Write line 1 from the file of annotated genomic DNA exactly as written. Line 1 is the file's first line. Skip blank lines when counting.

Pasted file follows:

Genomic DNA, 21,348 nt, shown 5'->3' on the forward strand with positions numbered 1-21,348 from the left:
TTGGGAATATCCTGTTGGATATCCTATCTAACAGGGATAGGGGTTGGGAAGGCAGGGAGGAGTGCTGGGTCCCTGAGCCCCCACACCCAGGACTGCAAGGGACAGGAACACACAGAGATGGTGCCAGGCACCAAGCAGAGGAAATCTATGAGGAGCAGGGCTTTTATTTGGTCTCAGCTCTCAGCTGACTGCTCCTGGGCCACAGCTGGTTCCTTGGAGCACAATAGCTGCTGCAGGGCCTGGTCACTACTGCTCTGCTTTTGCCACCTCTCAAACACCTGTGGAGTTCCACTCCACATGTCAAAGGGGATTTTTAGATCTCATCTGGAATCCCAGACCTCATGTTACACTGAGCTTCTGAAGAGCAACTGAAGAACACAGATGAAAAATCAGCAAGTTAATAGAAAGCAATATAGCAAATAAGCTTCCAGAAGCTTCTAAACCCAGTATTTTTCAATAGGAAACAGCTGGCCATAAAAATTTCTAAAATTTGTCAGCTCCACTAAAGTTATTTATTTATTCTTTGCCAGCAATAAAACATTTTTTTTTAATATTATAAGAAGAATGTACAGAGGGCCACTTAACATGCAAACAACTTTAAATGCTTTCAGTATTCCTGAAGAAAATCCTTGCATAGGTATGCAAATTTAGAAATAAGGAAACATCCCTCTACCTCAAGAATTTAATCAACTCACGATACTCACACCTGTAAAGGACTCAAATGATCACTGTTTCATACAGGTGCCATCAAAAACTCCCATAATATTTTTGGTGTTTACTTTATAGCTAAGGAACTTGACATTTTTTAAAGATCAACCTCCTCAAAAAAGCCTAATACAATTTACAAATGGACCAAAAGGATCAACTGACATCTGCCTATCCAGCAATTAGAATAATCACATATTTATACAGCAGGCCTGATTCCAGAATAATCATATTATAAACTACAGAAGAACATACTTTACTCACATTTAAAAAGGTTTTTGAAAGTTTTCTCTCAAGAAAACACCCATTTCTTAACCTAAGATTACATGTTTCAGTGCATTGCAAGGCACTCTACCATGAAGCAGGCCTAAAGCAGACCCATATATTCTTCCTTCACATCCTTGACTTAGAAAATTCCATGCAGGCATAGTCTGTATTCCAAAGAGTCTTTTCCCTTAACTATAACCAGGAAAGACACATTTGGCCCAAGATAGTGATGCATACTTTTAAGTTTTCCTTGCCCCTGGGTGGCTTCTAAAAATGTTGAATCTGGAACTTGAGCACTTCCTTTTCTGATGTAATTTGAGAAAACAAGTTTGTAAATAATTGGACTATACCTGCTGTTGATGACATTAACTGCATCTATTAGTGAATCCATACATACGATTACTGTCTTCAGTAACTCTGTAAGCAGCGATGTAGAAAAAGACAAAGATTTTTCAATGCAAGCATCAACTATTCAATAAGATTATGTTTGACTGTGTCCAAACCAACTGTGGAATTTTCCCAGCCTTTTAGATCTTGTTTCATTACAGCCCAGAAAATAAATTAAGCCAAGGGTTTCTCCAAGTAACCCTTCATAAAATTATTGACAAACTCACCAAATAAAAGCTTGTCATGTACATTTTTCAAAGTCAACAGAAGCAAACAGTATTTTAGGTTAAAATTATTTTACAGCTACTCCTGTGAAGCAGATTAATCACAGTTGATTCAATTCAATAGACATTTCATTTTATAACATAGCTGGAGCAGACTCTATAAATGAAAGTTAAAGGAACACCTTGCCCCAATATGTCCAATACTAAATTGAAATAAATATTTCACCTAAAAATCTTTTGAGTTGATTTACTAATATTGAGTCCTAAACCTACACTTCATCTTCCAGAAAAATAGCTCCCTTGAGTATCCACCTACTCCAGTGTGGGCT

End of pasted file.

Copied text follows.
Genomic DNA, 21,348 nt, shown 5'->3' on the forward strand with positions numbered 1-21,348 from the left: